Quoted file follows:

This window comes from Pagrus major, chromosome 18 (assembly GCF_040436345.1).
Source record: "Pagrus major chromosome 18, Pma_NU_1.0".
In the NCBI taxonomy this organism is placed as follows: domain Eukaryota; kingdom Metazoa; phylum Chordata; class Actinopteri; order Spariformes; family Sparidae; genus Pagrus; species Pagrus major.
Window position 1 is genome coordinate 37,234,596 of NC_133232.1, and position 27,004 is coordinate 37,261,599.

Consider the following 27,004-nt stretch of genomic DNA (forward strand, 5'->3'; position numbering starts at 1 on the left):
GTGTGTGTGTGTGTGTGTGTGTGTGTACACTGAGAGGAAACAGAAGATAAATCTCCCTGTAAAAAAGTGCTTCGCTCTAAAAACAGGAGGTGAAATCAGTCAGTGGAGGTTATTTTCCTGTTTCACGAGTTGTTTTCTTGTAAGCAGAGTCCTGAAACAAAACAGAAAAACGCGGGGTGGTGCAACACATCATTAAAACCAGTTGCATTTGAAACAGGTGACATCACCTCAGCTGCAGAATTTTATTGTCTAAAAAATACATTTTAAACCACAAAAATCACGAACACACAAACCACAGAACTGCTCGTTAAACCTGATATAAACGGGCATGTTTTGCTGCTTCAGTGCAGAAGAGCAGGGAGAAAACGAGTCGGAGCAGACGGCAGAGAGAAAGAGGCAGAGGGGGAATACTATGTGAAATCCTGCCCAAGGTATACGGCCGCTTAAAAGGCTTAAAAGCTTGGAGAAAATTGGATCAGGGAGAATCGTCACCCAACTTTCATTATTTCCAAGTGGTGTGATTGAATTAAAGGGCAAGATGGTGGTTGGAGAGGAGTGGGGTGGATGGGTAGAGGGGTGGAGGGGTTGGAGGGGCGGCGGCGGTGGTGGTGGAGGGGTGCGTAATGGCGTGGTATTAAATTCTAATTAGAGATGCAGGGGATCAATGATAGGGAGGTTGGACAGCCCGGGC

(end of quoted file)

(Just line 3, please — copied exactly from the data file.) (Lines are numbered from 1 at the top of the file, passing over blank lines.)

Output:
In the NCBI taxonomy this organism is placed as follows: domain Eukaryota; kingdom Metazoa; phylum Chordata; class Actinopteri; order Spariformes; family Sparidae; genus Pagrus; species Pagrus major.